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Судебные дела / Зарубежная практика  / Richard L. Hill v. Commissioner., United States Tax Court - Memorandum Decision, T.C. Memo. 1992-140, Docket Nos. 1733-90, 24594-90., Filed March 9, 1992

Richard L. Hill v. Commissioner., United States Tax Court - Memorandum Decision, T.C. Memo. 1992-140, Docket Nos. 1733-90, 24594-90., Filed March 9, 1992


Richard L. Hill v. Commissioner.

United States Tax Court - Memorandum Decision

T.C. Memo. 1992-140

Docket Nos. 1733-90, 24594-90.

Filed March 9, 1992.

Richard L. Hill, pro se. Wesley F. McNamara, for the respondent.

Memorandum Findings of Fact and Opinion

CLAPP, Judge: Respondent determined deficiencies in and additions to petitioner's Federal income taxes as follows:


* 50 percent of the interest payable under section 6601 with respect to the portion of the underpayment to section 6653(a)(1)(B).

After concessions by the parties, the issues remaining for decision in these consolidated cases are: (1) Whether petitioner is liable for additions to tax for delinquency, negligence, and failure to pay estimated taxes; and (2) whether petitioner is liable for the penalty under section 6673 for instituting a proceeding primarily for delay. All section references are to the Internal Revenue Code for the years in issue, and all Rule references are to the Tax Court Rules of Practice and Procedure.

Findings of Fact

We incorporate by reference the stipulation of facts and attached exhibits. Petitioner maintained a home in Creswell, Oregon, at the time he filed his petitions. Petitioner, in his petitions, seeks a redetermination of the additions to tax "due to the fact that the deficiency notice *** was the first assessment received from the Secretary or the Internal Revenue Service."


Petitioner did not contest that he received self-employment income for the tax years 1986 and 1987. Nor did he dispute the fact that he did not file Federal income tax returns and did not pay any income tax for these years. Rather, he argues that he is not required to file tax returns and pay income taxes because our income tax system "is based on a voluntary self-assessment, not distraint." He further argues that he is not liable for the additions to tax because neither respondent nor this Court have shown him where it is decreed that he is required to file an income tax return, and because he did not receive a notice of assessment prior to receiving the notices of deficiency in these cases. Therefore, he concludes that the additions to tax do not apply to him.

Respondent provided petitioner with materials concerning the filing requirements and the additions to tax at issue in this matter. Respondent mailed to petitioner an article entitled "Some Constitutional Questions About Federal Income Tax Laws" and offered to discuss any concerns or questions that petitioner might have after reading the article. Moreover, petitioner has unsuccessfully raised these same arguments in a previous Tax Court proceeding, Hill v. Commissioner [Dec. 45,031(M)], T.C. Memo. 1988-414. It is obvious from petitioner's brief that he has acquired more than a passing acquaintance with certain sections of the Internal Revenue Code and certain Court opinions which he concludes support his position. He certainly must have run across the general requirements for returns in section 6011 and the specific requirements for income tax returns in section 6012. The simple fact is that until someone tells petitioner that he is not required to file a tax return, he will continue to treat all answers as "nonanswers".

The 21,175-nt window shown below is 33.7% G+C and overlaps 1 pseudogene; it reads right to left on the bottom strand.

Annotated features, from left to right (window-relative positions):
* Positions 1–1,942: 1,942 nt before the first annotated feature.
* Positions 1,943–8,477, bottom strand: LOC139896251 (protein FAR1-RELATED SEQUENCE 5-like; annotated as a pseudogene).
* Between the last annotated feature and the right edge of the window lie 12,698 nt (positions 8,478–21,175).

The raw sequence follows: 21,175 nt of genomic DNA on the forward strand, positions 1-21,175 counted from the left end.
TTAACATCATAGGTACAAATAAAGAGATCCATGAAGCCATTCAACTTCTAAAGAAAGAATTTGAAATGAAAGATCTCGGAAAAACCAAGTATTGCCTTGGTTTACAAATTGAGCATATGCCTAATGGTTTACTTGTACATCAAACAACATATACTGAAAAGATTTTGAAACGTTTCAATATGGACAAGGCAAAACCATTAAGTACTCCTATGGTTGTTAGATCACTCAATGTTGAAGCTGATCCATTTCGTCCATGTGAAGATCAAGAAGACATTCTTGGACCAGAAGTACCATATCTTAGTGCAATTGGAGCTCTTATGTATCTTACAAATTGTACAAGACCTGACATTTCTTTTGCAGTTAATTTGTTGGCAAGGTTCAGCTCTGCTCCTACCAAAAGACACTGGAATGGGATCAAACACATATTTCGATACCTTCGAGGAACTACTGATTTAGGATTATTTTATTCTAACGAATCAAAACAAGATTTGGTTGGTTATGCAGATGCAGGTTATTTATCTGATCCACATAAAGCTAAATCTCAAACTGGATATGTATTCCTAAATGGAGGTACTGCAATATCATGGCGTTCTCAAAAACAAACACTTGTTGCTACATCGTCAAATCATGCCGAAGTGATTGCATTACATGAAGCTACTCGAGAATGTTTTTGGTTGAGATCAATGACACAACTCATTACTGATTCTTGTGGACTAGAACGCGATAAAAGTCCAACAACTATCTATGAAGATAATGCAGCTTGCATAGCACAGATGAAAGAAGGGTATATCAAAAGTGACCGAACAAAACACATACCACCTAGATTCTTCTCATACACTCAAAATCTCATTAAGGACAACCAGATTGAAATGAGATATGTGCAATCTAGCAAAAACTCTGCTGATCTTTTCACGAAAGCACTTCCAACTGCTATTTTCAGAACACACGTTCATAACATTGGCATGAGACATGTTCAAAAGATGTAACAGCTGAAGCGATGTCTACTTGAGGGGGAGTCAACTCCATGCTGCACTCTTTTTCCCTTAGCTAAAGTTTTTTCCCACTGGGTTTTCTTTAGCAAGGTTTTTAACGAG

Petitioner's contentions are outdated protester-type arguments that have been dismissed repeatedly by this Court. See, e.g., Lewis v. Commissioner [Dec. 47,988(M)], T.C. Memo. 1992-76; Ebert v. Commissioner [Dec. 47,819(M)], T.C. Memo. 1991-629. As the Court stated in McCoy v. Commissioner [Dec. 37,967], 76 T.C. 1027, 1029-1030 (1981), affd. [83-1 USTC ╤ 9152], 696 F.2d 1234 (9th Cir. 1983):

The time has arrived when the Court should deal summarily and decisively with such cases without engaging in scholarly discussion of the issues or attempting to soothe the feelings of the petitioners by referring to the supposed "sincerity" of their wildly espoused positions.

Respondent's determinations in her notices of deficiency are presumed correct; the burden of proof is on petitioner to show that those determinations are incorrect. Rule 142(a); Welch v. Helvering [3 USTC ╤ 1164], 290 U.S. 111 (1933). Petitioner has not presented any legal or factual errors in respondent's determinations. We again reject petitioner's contentions that he is not liable for the additions to tax determined in the notices. The additions, however, will have to be recalculated based on the reduced amounts of deficiencies redetermined by the parties.

Finally, respondent has requested that a penalty be imposed under section 6673. Under this section, if it appears to the Tax Court that: (1) Proceedings have been instituted or maintained by a taxpayer primarily for delay; (2) the taxpayer's position is frivolous or groundless; or (3) the taxpayer unreasonably failed to pursue available administrative remedies, the Court may require the taxpayer to pay a penalty to the United States.

Petitioner's frivolous and groundless arguments contesting the additions to tax were raised by him previously and rejected by this Court. By raising the same assertions for a second time, he has indicated his desire to delay this proceeding and has wasted a great deal of this Court's time and resources. We require petitioner to pay a penalty to the United States under section 6673 in the amount of $5,000 for each of the years 1986 and 1987 for a total of $10,000.

Decisions will be entered under Rule 155.


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